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Stuffed Acorn Squash

Makes about 4 servings

2 acorn squashes

1 T olive oil or coconut oil

1 lb bulk pork sausage (sugar-free if you’re doing Whole 30/ Paleo)

1 small onion diced

1 celery stalk diced

1 small apple diced

3 handfuls chopped kale

1 t dried rosemary

1 t dried thyme

1 t garlic powder

Pinch of allspice

1/2 t cinnamon

1/4 C golden raisins

1/3 C chopped pecans

Sea salt and pepper to taste

Fresh parsley for garnish

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Method:

Heat oven to 400°

Cut squash lengthwise and remove seeds with a spoon. Brush with oil and salt. Place cut side down on baking sheet lined with foil or parchment paper and bake for about 35 mins, or until soft.

Meanwhile,  brown sausage in a pan over medium heat until no longer pink. Keep fat in there! It adds so much flavor. Add onion, apple, and celery, cooking until soft. Add kale, and stir until wilted.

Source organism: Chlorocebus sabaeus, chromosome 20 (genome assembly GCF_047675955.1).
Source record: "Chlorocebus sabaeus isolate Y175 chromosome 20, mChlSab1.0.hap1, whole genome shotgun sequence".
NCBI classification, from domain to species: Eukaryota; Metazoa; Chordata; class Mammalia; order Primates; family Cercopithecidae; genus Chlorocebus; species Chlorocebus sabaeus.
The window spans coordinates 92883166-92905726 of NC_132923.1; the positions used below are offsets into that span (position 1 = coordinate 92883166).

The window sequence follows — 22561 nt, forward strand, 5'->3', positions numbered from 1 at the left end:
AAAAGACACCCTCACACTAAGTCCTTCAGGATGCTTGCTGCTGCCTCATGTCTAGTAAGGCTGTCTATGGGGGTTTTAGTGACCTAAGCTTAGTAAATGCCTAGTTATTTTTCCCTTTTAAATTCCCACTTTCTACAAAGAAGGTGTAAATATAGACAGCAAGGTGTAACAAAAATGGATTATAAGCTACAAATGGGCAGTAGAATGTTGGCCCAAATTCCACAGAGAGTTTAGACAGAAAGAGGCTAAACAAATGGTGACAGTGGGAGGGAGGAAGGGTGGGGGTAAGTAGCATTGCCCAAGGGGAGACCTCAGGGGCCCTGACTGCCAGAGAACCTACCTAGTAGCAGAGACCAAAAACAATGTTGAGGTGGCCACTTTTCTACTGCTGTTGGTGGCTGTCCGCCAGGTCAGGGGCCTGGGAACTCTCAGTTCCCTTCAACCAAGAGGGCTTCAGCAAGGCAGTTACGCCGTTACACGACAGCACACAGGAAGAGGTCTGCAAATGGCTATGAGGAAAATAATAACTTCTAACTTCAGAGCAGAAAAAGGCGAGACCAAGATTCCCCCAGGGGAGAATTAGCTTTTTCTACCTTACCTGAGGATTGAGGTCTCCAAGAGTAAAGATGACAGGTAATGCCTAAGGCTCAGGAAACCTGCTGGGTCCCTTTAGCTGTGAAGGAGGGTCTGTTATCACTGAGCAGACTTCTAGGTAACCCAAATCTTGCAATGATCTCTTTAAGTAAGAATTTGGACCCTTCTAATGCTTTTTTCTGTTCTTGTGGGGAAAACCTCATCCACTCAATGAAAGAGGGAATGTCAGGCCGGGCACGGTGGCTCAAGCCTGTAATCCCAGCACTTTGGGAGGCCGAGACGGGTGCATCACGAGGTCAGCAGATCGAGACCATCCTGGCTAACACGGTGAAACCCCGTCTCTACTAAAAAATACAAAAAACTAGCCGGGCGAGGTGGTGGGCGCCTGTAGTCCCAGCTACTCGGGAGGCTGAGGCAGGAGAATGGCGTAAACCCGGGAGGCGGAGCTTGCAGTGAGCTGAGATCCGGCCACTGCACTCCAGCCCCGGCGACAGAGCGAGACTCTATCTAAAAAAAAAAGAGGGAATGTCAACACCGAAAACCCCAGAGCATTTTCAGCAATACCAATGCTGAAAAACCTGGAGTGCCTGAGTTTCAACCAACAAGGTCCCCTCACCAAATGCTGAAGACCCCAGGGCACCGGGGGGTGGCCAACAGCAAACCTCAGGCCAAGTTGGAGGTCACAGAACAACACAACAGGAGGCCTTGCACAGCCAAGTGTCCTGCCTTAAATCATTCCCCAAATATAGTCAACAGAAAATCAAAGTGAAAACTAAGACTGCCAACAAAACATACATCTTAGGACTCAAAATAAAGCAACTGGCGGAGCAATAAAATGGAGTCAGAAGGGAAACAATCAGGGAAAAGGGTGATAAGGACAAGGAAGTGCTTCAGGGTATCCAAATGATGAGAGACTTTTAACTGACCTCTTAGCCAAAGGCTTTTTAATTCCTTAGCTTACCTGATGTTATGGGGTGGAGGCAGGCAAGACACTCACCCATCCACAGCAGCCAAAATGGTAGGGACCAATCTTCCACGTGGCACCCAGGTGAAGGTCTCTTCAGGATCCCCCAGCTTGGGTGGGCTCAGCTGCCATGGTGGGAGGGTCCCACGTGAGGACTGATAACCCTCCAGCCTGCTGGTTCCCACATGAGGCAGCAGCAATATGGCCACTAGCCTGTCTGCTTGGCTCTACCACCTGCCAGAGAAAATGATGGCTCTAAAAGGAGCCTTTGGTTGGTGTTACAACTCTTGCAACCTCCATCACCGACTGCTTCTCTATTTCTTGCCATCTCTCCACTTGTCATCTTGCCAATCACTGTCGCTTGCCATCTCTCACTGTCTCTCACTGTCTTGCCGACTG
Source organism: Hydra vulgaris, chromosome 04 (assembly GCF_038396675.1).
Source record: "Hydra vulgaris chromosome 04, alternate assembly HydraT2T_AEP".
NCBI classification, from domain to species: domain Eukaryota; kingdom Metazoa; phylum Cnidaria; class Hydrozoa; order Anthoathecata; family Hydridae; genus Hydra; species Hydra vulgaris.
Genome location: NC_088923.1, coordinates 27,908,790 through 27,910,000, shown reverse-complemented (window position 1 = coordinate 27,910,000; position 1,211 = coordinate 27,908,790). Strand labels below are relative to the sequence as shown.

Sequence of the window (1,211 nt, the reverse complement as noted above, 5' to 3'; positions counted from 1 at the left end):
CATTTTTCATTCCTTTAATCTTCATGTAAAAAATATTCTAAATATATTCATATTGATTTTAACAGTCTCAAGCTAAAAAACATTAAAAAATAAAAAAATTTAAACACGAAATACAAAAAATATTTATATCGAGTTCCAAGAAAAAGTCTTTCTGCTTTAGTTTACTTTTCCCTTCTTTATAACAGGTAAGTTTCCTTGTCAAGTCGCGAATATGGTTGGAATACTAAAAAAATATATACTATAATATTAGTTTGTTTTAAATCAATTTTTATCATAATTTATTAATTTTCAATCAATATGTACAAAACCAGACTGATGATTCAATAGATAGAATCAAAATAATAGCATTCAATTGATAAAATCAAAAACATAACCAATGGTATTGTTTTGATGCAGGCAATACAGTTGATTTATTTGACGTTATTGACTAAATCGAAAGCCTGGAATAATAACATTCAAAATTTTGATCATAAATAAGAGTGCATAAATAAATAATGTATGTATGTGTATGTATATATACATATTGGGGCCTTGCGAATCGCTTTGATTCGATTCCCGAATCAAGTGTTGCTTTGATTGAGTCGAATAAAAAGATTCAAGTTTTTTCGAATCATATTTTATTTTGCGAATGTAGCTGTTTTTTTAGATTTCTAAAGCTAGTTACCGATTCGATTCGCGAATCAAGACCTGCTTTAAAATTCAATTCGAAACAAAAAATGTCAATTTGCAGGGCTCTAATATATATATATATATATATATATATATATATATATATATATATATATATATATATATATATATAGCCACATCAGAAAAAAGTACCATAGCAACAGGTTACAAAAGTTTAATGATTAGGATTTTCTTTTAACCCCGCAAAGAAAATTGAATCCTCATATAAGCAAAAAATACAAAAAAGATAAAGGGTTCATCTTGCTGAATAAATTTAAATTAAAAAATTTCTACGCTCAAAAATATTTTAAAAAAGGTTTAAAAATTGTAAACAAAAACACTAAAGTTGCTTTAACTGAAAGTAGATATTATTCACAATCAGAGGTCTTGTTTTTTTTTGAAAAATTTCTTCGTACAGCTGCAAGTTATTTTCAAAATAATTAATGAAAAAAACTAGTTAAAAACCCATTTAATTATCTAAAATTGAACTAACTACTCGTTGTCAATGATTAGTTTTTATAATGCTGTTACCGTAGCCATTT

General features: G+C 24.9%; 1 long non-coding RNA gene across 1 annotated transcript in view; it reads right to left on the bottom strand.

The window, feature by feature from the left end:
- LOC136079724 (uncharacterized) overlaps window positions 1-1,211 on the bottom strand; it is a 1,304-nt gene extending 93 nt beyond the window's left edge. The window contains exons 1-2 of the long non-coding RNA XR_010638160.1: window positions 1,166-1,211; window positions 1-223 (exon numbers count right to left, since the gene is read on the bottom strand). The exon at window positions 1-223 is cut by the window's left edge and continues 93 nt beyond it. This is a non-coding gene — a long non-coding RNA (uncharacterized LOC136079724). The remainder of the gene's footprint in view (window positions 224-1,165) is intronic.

Add all seasonings, raisins, and pecans. Stir until combined and remove from heat. Spoon into prepared squash and top with fresh parsley. Enjoy!

Cooking with Squash

My mom paid a visit to Kasten Waukau Creek Farm in Omro, WI last week and came home with “$25 worth” of different squashes, which let me tell you, is way more than it sounds like. She then sent me home with approximately 20 pounds of different varieties, and if there’s such thing as overdosing on squash I’m sure I’m dancing on the threshold. I am taking this copious amount of Winter squash and turning it into a challenge; to come up with a great recipe for each one in the bag!